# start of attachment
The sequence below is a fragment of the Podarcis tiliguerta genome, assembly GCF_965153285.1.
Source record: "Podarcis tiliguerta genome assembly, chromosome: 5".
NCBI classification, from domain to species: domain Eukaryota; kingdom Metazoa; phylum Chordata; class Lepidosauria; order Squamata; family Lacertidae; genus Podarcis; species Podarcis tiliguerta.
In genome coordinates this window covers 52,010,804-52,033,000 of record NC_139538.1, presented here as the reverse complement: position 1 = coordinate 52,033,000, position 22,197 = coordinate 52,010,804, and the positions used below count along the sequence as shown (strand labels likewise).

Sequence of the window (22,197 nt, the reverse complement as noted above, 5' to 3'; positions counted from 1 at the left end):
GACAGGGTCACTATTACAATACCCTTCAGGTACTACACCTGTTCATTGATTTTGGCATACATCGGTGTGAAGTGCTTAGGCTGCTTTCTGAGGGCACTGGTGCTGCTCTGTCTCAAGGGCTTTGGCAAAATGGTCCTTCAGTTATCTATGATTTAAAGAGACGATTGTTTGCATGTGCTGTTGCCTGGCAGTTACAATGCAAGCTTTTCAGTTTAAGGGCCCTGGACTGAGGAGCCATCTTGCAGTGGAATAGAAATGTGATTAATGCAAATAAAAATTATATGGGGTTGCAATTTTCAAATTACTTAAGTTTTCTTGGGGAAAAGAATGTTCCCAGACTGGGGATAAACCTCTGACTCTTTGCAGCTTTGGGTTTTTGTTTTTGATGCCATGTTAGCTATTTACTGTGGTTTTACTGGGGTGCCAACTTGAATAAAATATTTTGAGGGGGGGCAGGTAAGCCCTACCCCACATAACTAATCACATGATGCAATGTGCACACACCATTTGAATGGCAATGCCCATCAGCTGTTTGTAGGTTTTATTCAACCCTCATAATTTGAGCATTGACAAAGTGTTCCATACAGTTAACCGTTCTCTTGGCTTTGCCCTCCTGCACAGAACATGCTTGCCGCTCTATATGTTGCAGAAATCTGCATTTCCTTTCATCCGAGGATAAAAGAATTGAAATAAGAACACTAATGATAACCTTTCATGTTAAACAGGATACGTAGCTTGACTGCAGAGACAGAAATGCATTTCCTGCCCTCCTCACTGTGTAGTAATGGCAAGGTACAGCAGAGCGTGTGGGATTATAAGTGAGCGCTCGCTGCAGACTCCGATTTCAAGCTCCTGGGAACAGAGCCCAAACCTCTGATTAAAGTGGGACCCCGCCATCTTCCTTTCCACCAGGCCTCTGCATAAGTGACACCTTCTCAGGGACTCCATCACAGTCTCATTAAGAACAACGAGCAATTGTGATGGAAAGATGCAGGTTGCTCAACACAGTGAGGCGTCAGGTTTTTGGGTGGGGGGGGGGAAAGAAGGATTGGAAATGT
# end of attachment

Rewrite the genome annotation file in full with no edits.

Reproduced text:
The sequence below is a fragment of the Podarcis tiliguerta genome, assembly GCF_965153285.1.
Source record: "Podarcis tiliguerta genome assembly, chromosome: 5".
NCBI classification, from domain to species: domain Eukaryota; kingdom Metazoa; phylum Chordata; class Lepidosauria; order Squamata; family Lacertidae; genus Podarcis; species Podarcis tiliguerta.
In genome coordinates this window covers 52,010,804-52,033,000 of record NC_139538.1, presented here as the reverse complement: position 1 = coordinate 52,033,000, position 22,197 = coordinate 52,010,804, and the positions used below count along the sequence as shown (strand labels likewise).

Sequence of the window (22,197 nt, the reverse complement as noted above, 5' to 3'; positions counted from 1 at the left end):
GACAGGGTCACTATTACAATACCCTTCAGGTACTACACCTGTTCATTGATTTTGGCATACATCGGTGTGAAGTGCTTAGGCTGCTTTCTGAGGGCACTGGTGCTGCTCTGTCTCAAGGGCTTTGGCAAAATGGTCCTTCAGTTATCTATGATTTAAAGAGACGATTGTTTGCATGTGCTGTTGCCTGGCAGTTACAATGCAAGCTTTTCAGTTTAAGGGCCCTGGACTGAGGAGCCATCTTGCAGTGGAATAGAAATGTGATTAATGCAAATAAAAATTATATGGGGTTGCAATTTTCAAATTACTTAAGTTTTCTTGGGGAAAAGAATGTTCCCAGACTGGGGATAAACCTCTGACTCTTTGCAGCTTTGGGTTTTTGTTTTTGATGCCATGTTAGCTATTTACTGTGGTTTTACTGGGGTGCCAACTTGAATAAAATATTTTGAGGGGGGGCAGGTAAGCCCTACCCCACATAACTAATCACATGATGCAATGTGCACACACCATTTGAATGGCAATGCCCATCAGCTGTTTGTAGGTTTTATTCAACCCTCATAATTTGAGCATTGACAAAGTGTTCCATACAGTTAACCGTTCTCTTGGCTTTGCCCTCCTGCACAGAACATGCTTGCCGCTCTATATGTTGCAGAAATCTGCATTTCCTTTCATCCGAGGATAAAAGAATTGAAATAAGAACACTAATGATAACCTTTCATGTTAAACAGGATACGTAGCTTGACTGCAGAGACAGAAATGCATTTCCTGCCCTCCTCACTGTGTAGTAATGGCAAGGTACAGCAGAGCGTGTGGGATTATAAGTGAGCGCTCGCTGCAGACTCCGATTTCAAGCTCCTGGGAACAGAGCCCAAACCTCTGATTAAAGTGGGACCCCGCCATCTTCCTTTCCACCAGGCCTCTGCATAAGTGACACCTTCTCAGGGACTCCATCACAGTCTCATTAAGAACAACGAGCAATTGTGATGGAAAGATGCAGGTTGCTCAACACAGTGAGGCGTCAGGTTTTTGGGTGGGGGGGGGGAAAGAAGGATTGGAAATGT